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Questions tagged [differentiation]

Differentiation is the set of techniques and results from Differential Calculus, concerning the calculation of derivatives of functions or distributions.

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I need an explanation for the time derivative omissions in Landau’s Mechanics: Chapter 1 [closed]

So I have been self-studying Landau and Lifshitz’s Mechanics for a little bit now, and I have been working through the problems, but Problem 3 is giving me some trouble. I solved the Lagrangian ...
Justyn's user avatar
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What happens if we differentiate spacetime with respect to time? [closed]

Essentially, what would differentiating space-time with respect to time provide us with? What are the constraints associated with such operations? Is it possible to obtain a useful physical quantity ...
Kimaya Deshpande's user avatar
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Changing coordinate system [migrated]

Someone please explain how did we get second term in equation 2.15.
Mr. Wayne's user avatar
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What are the operators here and how are these formulas derived? [closed]

In (23), are grad and div some kind of scalar operators comparing to $\nabla$ and $\nabla\times$? because tbh I dont know how $\text{curl}(\mu^{-1}\text{curl}\textbf{A})$ turns into $\text{div}\mu^{-1}...
user900476's user avatar
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What's the difference? $\nabla_\mu e_\nu=\Gamma_{\mu \nu}^\rho e_\rho~\text{ and }~\partial_\mu e_\nu=\Gamma_{\mu \nu}^\rho e_\rho~?$

What's the difference? $$\nabla_\mu e_\nu=\Gamma_{\mu \nu}^\rho e_\rho~\text{ and }~\partial_\mu e_\nu=\Gamma_{\mu \nu}^\rho e_\rho~?$$ In John Dirk Walecka's book 'Introduction to General Relativity',...
Jianbingshao's user avatar
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3 answers
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In equation (3) from lecture 7 in Leonard Susskind’s ‘Classical Mechanics’, should the derivatives be partial?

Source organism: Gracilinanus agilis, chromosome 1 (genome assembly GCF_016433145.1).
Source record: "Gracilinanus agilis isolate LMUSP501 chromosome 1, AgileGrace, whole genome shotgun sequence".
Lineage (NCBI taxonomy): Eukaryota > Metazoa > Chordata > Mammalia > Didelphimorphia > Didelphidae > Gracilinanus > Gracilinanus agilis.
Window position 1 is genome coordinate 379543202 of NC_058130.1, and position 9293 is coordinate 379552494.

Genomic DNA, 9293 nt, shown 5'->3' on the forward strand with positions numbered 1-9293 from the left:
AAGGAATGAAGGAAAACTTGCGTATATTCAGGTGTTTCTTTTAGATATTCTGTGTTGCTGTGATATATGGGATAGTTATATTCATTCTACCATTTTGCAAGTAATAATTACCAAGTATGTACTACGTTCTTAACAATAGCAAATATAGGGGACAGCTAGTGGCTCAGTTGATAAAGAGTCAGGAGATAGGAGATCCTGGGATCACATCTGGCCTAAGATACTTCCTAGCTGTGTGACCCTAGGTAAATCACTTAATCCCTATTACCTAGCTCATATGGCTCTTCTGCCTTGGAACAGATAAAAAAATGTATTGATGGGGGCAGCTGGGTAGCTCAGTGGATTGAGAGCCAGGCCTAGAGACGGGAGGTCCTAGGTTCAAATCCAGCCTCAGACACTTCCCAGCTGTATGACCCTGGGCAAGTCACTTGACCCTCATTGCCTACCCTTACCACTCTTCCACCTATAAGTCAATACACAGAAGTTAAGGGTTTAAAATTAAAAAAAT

Here are the equations. ($V$ represents a potential function and $p$ represents momentum.) $$V(q_1,q_2) = V(aq_1 - bq_2)$$ $$\dot{p}_1 = -aV'(aq_1 - bq_2)$$ $$\dot{p}_2 = +bV'(aq_1 - bq_2)$$ Should ...
Bradley Peacock's user avatar
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3 answers
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Does (covariant) divergence-freeness of the stress-energy tensor ${T^{\mu\nu}}_{;\nu}=0$ follow from the Bianchi identity?

I'm working through Chap. $30$ of Dirac's "GTR" where he develops the "comprehensive action principle". He makes a very slick and mathematically elegant argument to show that the ...
Khun Chang's user avatar
2 votes
1 answer
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Total differential of internal energy $U$ in terms of $p$ and $T$ using first law of thermodynamics in Fermi's Thermodynamics

While reading pages 19-20 of Enrico Fermi's classic introductory text on Thermodynamics, I ran into two sources of confusion with his application of the First Law. Fermi introduces a peculiar notation ...
user104761's user avatar
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How do you differentiate $F^{αβ}$ with respect to $g_{μν}$?

I want to experiment with this relation (from Dirac's "General Theory of Relativity"): $$T^{μν} = -\left(2 \frac{∂L}{∂g_{μν}} + g^{μν} L \right)$$ using the electromagnetic Lagrangian $L = -(...
Khun Chang's user avatar
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Transformation to replace a Material derivative with a spatial derivative

In the technical paper referenced below, Gringarten et al. claim that the transient energy transport equation in a planar conduit (Eq. 1 in their paper) $$ \rho c \Bigg[ \frac{\partial T(z,t)}{\...
Sharat V Chandrasekhar's user avatar
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3 answers
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The conservative force [closed]

I read about the definition of the curl. It's the measure of the rotation of the vector field around a specific point I understand this, but I would like to know what does the "curl of the ...
Dirac-04's user avatar
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Covariant (absolute) derivative of a vector along a curve -- compare cartesian vs. polar coordinates [migrated]

BACKGROUND: Suppose $A^μ$ is a vector field and $x^μ(λ)$ is a curve in spacetime. A first guess at measuring the change in $A^μ$ along the curve might be $$\frac{dA^μ(x(λ))}{dλ} = \frac{∂A^μ}{∂x^ν} \...
Khun Chang's user avatar
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Differential form of Lorentz equations

A Lorentz transformation for a boost in the $x$ direction ($S'$ moves in $+x$, $v>0$) is given by: $$ t'=\gamma\left(t-v\frac{x}{c^2}\right),~x'=\gamma(x-vt)$$ In the derivation of the addition of ...
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Commutation in the Local Gauge Transformations

Let's say that I have a Unitary Local Gauge Transformation $U$, in which the Lie Generators are $T$: $$ \partial_{\mu} U = \partial_{\mu} e^{-i T^{a} \alpha_{a}(x)} = U \partial_{\mu} \left( -i T^{a} \...
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Why must a constraint force be normal?

If we impose that a particle follows a holonomic constraint, so that it always remains on a surface defined by some function $f(x_1,x_2,x_3)=0$ with $f:\mathbb{R^3}\rightarrow\mathbb{R}$, we get a ...
16π Cent's user avatar
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Why do I get two different expression for $dV$ by different methods?

So, I was taught that if we have to find the component for a very small change in volume say $dV$ then it is equal to the product of total surface of the object say $s$ and the small thickness say $dr$...
Madly_Maths's user avatar
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A preposterous abuse of notation involving Helmholtz decomposition theorem